It’s such a great workout for feet and leg muscles as you continuously balance yourself against the motion of the water. The soles of my feet felt really tired after a while. A small tinnie shuddered along and produced some mild waves, which rattled me, but I told myself to get a grip, “have confidence” and headed straight into the waves to face them head on rather than suffer them side on. Roddy was in a kayak while I was SUPing and we decided to have a break on a small beach. Now how to get off the SUP? I had been told not to let it run onto sand as it would scrape the bottom but I didn’t much fancy falling into the river. So I thought the elegant thing would be to get back to kneeling position and paddle closer, then gracefully stepping off it. Easier said… Instead of slinking into a kneeling position, I wobbled and fell on my arse, one leg on each side of the board. Just as well I can do the splits but, oh! I can still feel a slight ache now. A least, though, I didn’t fall into the river! After the break I felt much more confident and stable, starting to move more with the water and work the board more. It’s an amazing experience. I saw a pelican fly by and felt quite at one with the water, with Mother Nature herself. Very peaceful and great for mindfulness, no doubt. I’m definitely planning to pursue that further but at ca $1000 for a board, it’s a gumtree job for when I earn some dough again.
While Port Macquarie was lovey but sedate, Byron Bay was packed with Generation Z and Millennials. Pubs, bars, cafes, backpackers. Sounds like it could have been a nightmare but we loved it. Me probably more than Roddy because I could not get away from the beach. The surf was just right. No snorkelling as there was no coral, but body-boarding was great. Our campsite was right on the main beach and next to the town. The bay is beautiful with the lighthouse to the right and the beautiful hills to the left. As it was cloudy some of the time the hills remained misty but beautiful nonetheless. We were there for the weekend so I went to the communal Sunday market which has been going since the 70s. I didn’t buy anything but the market had a great atmosphere. The heavens gave way to those heavy clouds while I was there so everyone ducked under some stall’s canapé, chatting and laughing. Hippidom is still alive here and I absolutely loved everything about it. Apparently Hollywood royalty has been frequenting Byron Bay for a while with big villas in the Hinterland. We saw entrances to potentially grand houses but no celebs were spotted by me – mind you, I could have walked past one not knowing.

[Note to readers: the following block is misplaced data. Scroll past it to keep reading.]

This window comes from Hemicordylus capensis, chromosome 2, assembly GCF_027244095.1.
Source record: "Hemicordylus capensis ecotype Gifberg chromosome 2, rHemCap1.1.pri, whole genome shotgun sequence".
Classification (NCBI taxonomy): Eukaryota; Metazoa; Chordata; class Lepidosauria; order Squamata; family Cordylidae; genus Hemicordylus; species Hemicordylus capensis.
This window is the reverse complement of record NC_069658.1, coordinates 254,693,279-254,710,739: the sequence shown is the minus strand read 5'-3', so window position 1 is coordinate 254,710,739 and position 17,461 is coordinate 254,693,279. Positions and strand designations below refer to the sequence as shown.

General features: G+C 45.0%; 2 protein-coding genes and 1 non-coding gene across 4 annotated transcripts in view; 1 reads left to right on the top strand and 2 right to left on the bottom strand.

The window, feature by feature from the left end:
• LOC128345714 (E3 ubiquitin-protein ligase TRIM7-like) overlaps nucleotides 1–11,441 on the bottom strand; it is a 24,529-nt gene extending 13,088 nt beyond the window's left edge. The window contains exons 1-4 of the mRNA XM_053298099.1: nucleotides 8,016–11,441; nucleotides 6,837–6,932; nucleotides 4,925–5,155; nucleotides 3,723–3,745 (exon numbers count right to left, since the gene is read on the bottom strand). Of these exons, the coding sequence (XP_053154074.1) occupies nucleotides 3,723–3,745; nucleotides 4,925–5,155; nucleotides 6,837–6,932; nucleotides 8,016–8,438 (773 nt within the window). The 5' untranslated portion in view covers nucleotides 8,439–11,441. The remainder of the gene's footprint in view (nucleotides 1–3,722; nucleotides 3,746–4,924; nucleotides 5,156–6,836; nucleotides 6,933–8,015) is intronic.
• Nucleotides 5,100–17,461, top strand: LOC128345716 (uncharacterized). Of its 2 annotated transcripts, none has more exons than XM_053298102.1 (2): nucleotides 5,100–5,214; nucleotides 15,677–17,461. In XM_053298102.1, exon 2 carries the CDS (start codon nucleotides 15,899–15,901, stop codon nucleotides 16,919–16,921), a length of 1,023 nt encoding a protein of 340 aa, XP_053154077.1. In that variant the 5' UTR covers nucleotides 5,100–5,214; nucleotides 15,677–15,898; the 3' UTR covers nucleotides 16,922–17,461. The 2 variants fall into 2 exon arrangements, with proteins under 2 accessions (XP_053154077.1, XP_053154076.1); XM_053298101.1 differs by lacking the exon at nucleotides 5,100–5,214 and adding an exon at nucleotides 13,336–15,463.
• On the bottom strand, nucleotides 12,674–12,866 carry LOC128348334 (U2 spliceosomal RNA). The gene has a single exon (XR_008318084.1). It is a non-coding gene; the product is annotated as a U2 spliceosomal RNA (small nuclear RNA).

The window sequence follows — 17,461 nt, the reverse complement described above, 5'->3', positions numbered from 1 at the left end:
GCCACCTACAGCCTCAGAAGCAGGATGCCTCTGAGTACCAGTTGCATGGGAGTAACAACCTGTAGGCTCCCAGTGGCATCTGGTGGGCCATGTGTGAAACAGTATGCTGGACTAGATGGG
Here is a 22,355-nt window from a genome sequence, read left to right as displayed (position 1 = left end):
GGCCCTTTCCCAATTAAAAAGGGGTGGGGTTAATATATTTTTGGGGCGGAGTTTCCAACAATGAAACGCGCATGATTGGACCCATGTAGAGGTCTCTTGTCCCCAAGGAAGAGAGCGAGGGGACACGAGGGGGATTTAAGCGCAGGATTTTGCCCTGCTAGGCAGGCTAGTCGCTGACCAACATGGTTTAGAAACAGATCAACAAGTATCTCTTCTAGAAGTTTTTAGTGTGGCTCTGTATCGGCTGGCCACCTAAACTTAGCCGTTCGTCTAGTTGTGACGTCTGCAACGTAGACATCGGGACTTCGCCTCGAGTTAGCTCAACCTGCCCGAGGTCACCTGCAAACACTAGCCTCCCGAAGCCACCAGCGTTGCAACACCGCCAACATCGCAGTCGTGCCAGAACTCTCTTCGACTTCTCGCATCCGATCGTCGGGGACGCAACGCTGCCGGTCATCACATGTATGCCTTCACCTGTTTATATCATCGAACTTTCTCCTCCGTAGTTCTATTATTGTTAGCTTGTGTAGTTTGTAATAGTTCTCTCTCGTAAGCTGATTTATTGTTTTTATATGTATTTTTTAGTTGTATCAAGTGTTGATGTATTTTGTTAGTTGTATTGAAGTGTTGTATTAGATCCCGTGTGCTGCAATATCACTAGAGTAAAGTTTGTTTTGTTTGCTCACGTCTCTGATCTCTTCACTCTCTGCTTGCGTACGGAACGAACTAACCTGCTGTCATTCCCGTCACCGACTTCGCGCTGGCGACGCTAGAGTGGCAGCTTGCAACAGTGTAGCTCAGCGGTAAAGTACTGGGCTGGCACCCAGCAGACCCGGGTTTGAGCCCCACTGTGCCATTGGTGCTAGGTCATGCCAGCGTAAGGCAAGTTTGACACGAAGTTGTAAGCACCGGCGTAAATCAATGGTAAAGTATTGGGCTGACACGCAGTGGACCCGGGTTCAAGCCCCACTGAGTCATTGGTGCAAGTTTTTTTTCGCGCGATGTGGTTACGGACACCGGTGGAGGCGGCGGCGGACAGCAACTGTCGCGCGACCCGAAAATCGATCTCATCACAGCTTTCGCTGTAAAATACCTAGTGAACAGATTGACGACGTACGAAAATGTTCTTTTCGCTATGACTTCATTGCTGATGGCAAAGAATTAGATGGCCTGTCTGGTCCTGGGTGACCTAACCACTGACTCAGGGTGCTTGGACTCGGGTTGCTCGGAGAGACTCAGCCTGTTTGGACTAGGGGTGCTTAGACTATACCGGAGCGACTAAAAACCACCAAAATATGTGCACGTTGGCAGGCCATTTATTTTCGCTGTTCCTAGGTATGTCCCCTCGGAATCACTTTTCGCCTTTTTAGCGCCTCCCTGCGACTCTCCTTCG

In Byron Bay I saw bush turkeys for the first time. They are smaller versions of the Christmas variety, and alive, and they roam about, digging into bins wherever they can. We have seen lots of them since, on campsites and on beaches. Ugly but that’s not their fault.
From young people’s hippy heaven to babyboomers’ hippy den. Nimbin lies ca 70km inland from Byron Bay. It has been famous since the 70s when the Aquarius music festival was held there in 1973. How could it have had another name? Unsurprisingly, Nimbin’s twin town is Woodstock! Some festival goers just never left, starting to live in communes. Nimbin is well known in Australia, despite being no more than a village. Its name comes from the Aboriginal Nimbinjee spirit that was protecting this area. Living here has been described as experimental and it’s quite obvious that the inhabitants here are invested in their town and determined to live a different life from the mainstream. I always find this sort of thing interesting as it makes you question the status quo. There are, no doubt, some whose use of the weed has had a negative effect on them, but I also overheard a group of people discussing new initiatives they are planning for their town, sounding very much compos mentis. People live in a simple, ecologically sustainable, self-sufficient way, very supportive of each other. I loved the Nimbin code of conduct that basically invites everyone to join in as long as they are not being an arsehole.
The free pool next door to our council camp site was a godsent, or a sent from any spiritual figure that you may choose.
The volcanic Nimbin rocks stand up like the sugarloaf in Rio and make an impressive entry to the village that is surrounded by rainforest which the inhabitant have helped to protect from logging. We both felt very relaxed in Nimbin, going with the flow in our tie-dye clothes, sitting in one of the cafes and I loved writing a letter to an old friend and speaking with my kids on videochat, feeling very close to them despite the distance.
Just a beautiful wee place.